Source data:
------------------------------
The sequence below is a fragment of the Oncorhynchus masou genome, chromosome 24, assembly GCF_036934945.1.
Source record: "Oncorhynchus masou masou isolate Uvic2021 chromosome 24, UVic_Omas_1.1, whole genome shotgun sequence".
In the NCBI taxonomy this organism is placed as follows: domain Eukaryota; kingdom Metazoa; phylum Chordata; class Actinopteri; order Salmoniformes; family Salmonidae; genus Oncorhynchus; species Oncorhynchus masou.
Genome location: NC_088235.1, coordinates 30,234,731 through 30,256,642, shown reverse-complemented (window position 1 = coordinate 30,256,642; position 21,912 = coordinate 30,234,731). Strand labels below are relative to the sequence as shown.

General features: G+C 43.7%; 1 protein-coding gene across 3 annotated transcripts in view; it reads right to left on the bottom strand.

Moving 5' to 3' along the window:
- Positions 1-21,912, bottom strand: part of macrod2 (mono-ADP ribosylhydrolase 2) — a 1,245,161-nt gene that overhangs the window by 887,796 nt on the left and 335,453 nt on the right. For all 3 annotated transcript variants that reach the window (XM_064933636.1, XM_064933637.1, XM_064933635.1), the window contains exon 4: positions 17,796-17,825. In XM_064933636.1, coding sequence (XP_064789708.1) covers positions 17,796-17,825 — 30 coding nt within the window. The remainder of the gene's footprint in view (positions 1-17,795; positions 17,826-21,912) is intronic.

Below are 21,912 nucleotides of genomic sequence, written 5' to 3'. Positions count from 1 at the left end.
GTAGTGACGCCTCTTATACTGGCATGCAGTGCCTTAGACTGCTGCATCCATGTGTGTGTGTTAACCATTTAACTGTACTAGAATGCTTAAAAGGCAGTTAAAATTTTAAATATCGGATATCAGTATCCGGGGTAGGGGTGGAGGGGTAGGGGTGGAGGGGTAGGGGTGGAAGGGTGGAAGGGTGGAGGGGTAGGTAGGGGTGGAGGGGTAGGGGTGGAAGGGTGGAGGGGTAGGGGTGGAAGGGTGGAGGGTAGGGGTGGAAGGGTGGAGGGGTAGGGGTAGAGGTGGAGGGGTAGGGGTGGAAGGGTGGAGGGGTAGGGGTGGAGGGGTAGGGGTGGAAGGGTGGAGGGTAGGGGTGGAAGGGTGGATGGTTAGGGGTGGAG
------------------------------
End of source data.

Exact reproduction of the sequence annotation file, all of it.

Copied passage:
The sequence below is a fragment of the Oncorhynchus masou genome, chromosome 24, assembly GCF_036934945.1.
Source record: "Oncorhynchus masou masou isolate Uvic2021 chromosome 24, UVic_Omas_1.1, whole genome shotgun sequence".
In the NCBI taxonomy this organism is placed as follows: domain Eukaryota; kingdom Metazoa; phylum Chordata; class Actinopteri; order Salmoniformes; family Salmonidae; genus Oncorhynchus; species Oncorhynchus masou.
Genome location: NC_088235.1, coordinates 30,234,731 through 30,256,642, shown reverse-complemented (window position 1 = coordinate 30,256,642; position 21,912 = coordinate 30,234,731). Strand labels below are relative to the sequence as shown.

General features: G+C 43.7%; 1 protein-coding gene across 3 annotated transcripts in view; it reads right to left on the bottom strand.

Moving 5' to 3' along the window:
- Positions 1-21,912, bottom strand: part of macrod2 (mono-ADP ribosylhydrolase 2) — a 1,245,161-nt gene that overhangs the window by 887,796 nt on the left and 335,453 nt on the right. For all 3 annotated transcript variants that reach the window (XM_064933636.1, XM_064933637.1, XM_064933635.1), the window contains exon 4: positions 17,796-17,825. In XM_064933636.1, coding sequence (XP_064789708.1) covers positions 17,796-17,825 — 30 coding nt within the window. The remainder of the gene's footprint in view (positions 1-17,795; positions 17,826-21,912) is intronic.

Below are 21,912 nucleotides of genomic sequence, written 5' to 3'. Positions count from 1 at the left end.
GTAGTGACGCCTCTTATACTGGCATGCAGTGCCTTAGACTGCTGCATCCATGTGTGTGTGTTAACCATTTAACTGTACTAGAATGCTTAAAAGGCAGTTAAAATTTTAAATATCGGATATCAGTATCCGGGGTAGGGGTGGAGGGGTAGGGGTGGAGGGGTAGGGGTGGAAGGGTGGAAGGGTGGAGGGGTAGGTAGGGGTGGAGGGGTAGGGGTGGAAGGGTGGAGGGGTAGGGGTGGAAGGGTGGAGGGTAGGGGTGGAAGGGTGGAGGGGTAGGGGTAGAGGTGGAGGGGTAGGGGTGGAAGGGTGGAGGGGTAGGGGTGGAGGGGTAGGGGTGGAAGGGTGGAGGGTAGGGGTGGAAGGGTGGATGGTTAGGGGTGGAG